That leader was Utah’s Republican chief executive, Spencer Cox. In comparison, Pennsylvania’s Gov. Tom Wolf, the moral heir to William Penn, has been ... OK. After initially saying little, Wolf tweeted Thursday morning (about an hour after I reached out to his press office, probably a coincidence): “PA is in contact with federal and local partners to coordinate resources to resettle Afghan refugees seeking safety from violence. Our commonwealth has long served as a refuge for those seeking peace and stability amid crisis, and we will continue to help in any way possible.”

I hope to see Pennsylvania act more boldly, and start talking about accepting healthy numbers of these displaced Afghans, in the weeks ahead. I do worry that Democrats have been cowed by years of GOP political abuse over admitting refugees into the United States. Even President Biden — who said all the right things on the 2020 campaign trail about making America a more welcoming nation again — stunned supporters in the early days of his administration by saying he’d keep the U.S. refugee cap at the Trump-era historical low of 15,000, only shifting gears after pressure from progressives. Still, the slow start has kept both the United States and Pennsylvania at paltry levels for accepting refugees in 2021. Some of the slowness in shifting gears may explain why we were so far behind the 8-ball on Afghan resettlement when Kabul fell.

In the coming days and weeks, those same old xenophobic pressures from the far right to keep some Afghan people from coming to the United States will only grow louder. Fox News’ Tucker Carlson, the standard-bearer for lowering the IQ of America’s political conversation, said, “First we invade them, then we are invaded.” The challenge for Democrats like Wolf and Biden and for big-hearted Republicans like Utah’s Cox will be to ignore these voices and do the right thing. To stay on course, the lessons of Pennsylvania and its Vietnamese population (as well as Cambodians, Laotians, and others from the troubled region) will be instructive.

It may be an accident of history that triggered the refugee boom in Pennsylvania. After the Vietnam War ended, the U.S. government selected Fort Indiantown Gap in Lebanon County in the east-central part of the state as a main resettlement center, and some 32,000 refugees from Vietnam and surrounding countries passed through there in the months immediately after the 1975 fall of Saigon. The location and its proximity to Philadelphia’s hub of refugee resettlement groups gave the city a prominence it might not otherwise have had.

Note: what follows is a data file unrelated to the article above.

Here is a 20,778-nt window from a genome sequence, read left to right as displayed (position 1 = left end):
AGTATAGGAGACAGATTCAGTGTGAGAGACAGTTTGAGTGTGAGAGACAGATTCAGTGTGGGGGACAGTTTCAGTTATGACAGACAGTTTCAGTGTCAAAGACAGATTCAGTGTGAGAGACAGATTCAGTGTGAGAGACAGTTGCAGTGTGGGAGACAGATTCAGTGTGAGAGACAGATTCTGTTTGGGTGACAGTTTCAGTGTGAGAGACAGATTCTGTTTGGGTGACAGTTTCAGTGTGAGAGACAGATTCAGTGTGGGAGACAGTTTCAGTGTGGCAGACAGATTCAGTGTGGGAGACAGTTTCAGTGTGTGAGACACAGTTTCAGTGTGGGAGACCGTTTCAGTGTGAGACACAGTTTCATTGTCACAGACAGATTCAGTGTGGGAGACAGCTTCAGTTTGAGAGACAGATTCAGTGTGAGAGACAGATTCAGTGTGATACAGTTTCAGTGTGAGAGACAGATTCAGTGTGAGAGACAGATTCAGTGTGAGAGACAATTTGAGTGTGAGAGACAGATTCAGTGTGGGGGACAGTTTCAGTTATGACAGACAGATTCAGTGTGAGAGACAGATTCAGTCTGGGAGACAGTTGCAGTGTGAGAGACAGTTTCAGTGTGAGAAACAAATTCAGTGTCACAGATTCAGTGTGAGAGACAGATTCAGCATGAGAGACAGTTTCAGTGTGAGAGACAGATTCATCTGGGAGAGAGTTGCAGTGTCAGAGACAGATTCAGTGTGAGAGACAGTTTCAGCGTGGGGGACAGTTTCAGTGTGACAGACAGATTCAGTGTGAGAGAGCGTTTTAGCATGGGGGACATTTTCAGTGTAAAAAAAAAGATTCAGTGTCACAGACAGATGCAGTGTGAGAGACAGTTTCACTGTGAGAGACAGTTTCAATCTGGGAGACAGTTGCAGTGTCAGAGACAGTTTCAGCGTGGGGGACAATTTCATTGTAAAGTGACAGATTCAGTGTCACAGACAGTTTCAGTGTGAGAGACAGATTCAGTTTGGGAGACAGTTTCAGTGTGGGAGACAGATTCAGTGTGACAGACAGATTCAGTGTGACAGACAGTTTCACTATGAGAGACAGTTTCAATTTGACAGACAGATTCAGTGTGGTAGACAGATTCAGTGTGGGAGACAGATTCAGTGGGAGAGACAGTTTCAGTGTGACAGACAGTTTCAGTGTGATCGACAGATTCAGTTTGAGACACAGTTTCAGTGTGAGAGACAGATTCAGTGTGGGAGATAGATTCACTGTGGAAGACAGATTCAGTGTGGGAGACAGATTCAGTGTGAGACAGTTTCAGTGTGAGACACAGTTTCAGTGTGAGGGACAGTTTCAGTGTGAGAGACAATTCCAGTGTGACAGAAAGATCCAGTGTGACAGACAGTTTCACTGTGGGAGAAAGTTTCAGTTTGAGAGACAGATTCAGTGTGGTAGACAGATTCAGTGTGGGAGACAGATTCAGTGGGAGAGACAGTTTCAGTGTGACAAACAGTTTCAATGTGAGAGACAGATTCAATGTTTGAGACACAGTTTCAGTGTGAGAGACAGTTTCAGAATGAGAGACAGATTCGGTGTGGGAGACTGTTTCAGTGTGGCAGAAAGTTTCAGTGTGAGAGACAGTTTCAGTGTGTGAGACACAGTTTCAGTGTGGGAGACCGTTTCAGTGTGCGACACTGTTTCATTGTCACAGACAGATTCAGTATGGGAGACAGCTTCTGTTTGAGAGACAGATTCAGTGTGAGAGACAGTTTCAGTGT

The foothold established by the first few thousand arrivals only became more noticeable after the Hoa Bihn Plaza opened in 1990, the first of several thriving Southeast Asian shopping and restaurant strip-mall style complexes centered on the intersection of Washington Avenue and Eighth Street in South Philadelphia. The rise of that merchant and restaurateur class, augmented by other success stories from a rising generation educated in Philadelphia schools, and nurtured by vibrant community organizations, turned Philadelphia into the largest Vietnamese population center on the East Coast.

It was a lot harder than it sounds. There were conflicts with the local U.S.-born population in Philadelphia, including at University City High School, where a series of fights between new Asian arrivals and the predominantly Black student body made headline news in the Philadelphia Bulletin in January 1982, which wrote: “East meets West with a vengeance.” There was also street harassment, and problems finding housing that was up to snuff during a time when the Nationalities Service Center was resettling about 75 Southeast Asian people in the city every week.

“Language barriers and cultural shocks can make newcomers’ lives difficult,” Phan, the community group leader, said — noting that harassment has continued to this day, as the COVID-19 pandemic brought increased verbal and physical attacks against people of Asian descent.

Those past lessons could become critically important in the coming weeks if Pennsylvania can do the right thing and welcome Afghans amid a refugee crisis with too many painful echoes of 1975. The history — as shown most recently and most brightly by the success of Philadelphia’s Vietnamese people — is clear: Pennsylvania only thrives with the renewal that comes from immigration. So let’s keep William Penn’s promise alive, yet again.